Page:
But it was hardly an insult to the 31-year-old native Texan. When Henry applied for the show, she described herself as a "cold-blooded businesswoman with a Southern sense of charm." And as the reality show constantly reminded us near the end, she was "the last woman standing" in the final three out of 16 contestants. Tall, blond and never afraid to show some leg, she was often the most requested team leader on the show and quickly became a dark-horse favorite to beat Bill Rancic (who eventually won) and Kwame Jackson for the $250,000-paying gig in Trump's empire.
Henry even engaged in what's now become a reality-show staple: a hookup with another cast member, or, as it's rumored, two cast members. She allegedly romanced teammate Nick only to recommend his termination later, prompting The Donald's "cold" tag. Later, she dated Rancic -- and recent gossip columns have them "canoodling" yet again. Even more fodder for the gossip columns was her decision to pose in lingerie with three other female cast members in FHM magazine, after turning down $250,000 to bare her assets in Playboy.
But what's often lost in all the media coverage, says Henry, is that she actually is a cold-blooded businesswoman. "This is a business show," she says. "I had ten consecutive wins; I think I was one of the strongest team players. I was a great team leader and had all these fantastic ideas. And yet when I get fired, the only thing people ask me about is my personal life." What's not usually reported is that after completing her MBA, Henry shot up the corporate ranks in every high-tech company she worked for, earning a reputation as a task master, a deal closer and a young woman who could hang with the big boys.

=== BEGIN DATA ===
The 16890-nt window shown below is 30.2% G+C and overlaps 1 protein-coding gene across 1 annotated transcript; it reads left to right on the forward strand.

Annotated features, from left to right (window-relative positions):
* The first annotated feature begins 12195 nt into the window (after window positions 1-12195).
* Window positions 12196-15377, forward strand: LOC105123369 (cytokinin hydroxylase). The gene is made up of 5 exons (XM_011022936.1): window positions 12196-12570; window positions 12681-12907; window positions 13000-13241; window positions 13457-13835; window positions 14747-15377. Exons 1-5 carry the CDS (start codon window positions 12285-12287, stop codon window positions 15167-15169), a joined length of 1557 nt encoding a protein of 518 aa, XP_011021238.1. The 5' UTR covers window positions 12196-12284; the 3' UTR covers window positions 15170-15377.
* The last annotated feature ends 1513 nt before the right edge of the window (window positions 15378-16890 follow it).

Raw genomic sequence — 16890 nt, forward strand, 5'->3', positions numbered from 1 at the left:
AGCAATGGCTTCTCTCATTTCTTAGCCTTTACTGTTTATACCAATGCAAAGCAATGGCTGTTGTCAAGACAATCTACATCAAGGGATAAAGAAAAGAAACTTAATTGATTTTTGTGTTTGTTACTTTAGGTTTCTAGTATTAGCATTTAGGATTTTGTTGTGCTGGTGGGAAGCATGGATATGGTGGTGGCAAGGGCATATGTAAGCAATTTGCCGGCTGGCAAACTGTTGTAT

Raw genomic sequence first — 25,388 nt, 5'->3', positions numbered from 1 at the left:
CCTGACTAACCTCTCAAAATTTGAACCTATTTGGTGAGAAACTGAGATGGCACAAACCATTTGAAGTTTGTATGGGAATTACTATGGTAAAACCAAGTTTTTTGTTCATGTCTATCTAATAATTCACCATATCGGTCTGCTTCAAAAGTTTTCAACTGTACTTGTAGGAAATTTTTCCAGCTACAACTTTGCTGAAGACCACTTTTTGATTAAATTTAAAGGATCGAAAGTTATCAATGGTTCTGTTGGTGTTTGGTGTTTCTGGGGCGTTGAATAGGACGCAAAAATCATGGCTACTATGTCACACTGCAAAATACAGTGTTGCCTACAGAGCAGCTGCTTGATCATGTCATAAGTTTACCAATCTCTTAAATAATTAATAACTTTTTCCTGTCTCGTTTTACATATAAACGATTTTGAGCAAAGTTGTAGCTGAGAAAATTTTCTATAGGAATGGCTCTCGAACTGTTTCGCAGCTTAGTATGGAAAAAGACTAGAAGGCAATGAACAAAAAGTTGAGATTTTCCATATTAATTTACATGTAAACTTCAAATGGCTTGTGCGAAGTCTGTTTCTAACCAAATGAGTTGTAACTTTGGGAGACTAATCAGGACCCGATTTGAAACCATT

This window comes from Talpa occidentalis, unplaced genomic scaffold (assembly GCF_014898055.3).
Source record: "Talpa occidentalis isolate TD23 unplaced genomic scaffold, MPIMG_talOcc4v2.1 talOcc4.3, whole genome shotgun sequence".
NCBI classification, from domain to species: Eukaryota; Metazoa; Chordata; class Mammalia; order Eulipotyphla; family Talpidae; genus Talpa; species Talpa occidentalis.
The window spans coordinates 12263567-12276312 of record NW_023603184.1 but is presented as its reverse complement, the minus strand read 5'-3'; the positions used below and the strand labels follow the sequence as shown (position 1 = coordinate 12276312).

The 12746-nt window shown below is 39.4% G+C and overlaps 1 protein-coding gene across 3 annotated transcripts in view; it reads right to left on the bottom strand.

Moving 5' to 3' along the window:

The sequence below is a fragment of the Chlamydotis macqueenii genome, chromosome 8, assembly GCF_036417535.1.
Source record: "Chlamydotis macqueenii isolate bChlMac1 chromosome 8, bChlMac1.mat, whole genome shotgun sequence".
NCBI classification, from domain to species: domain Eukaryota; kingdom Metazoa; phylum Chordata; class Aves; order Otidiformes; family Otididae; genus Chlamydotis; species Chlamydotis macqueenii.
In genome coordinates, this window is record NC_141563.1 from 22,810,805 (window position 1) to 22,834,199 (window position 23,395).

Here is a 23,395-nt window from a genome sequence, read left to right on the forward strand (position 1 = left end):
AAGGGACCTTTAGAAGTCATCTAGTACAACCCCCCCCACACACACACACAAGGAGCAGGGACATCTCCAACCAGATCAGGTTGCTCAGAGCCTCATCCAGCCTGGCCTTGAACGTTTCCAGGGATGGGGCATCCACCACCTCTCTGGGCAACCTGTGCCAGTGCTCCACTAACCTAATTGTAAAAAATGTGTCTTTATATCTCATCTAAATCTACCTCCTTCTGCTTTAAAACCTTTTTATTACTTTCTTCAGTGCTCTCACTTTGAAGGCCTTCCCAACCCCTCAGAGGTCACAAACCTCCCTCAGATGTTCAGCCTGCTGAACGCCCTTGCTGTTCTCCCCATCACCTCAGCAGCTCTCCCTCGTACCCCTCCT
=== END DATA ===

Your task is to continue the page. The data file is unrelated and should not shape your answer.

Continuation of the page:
Now, she's sharing the secrets of her success in What It Takes: A Modern Woman's Guide to Success in Business. An entrepreneur since her early days at the neighborhood lemonade stand, Henry built her chapters to focus on networking, risk taking, "sexy versus sophisticated" dressing, negotiating, "stealth" bragging to share accomplishments and even "work goggles," which, like beer goggles, can create an ill-fated attraction to a co-worker. The book is a how-to for gals in the business sector.
"I think women steer away from the business world because they feel it's a man's world," she says, "and they don't think they have what it takes to compete." Henry hopes The Apprentice offers a different perspective: "Business is for women," she says, "business is sexy, business is exciting."
Currently traveling the country for speaking engagements, fielding six-figure offers from Fortune 500 companies and mulling TV hosting opportunities, Henry says she's content to use her fame as a platform to encourage other women to explore a career in business.
As for her decision to pose in FHM, Henry claims to regret it -- but not too much. "I think they're completely tasteful," she says of the photos. "I'm actually quite glad I can look back someday when I'm 60, 70, 80 and say, 'Hey, I looked like that once.' "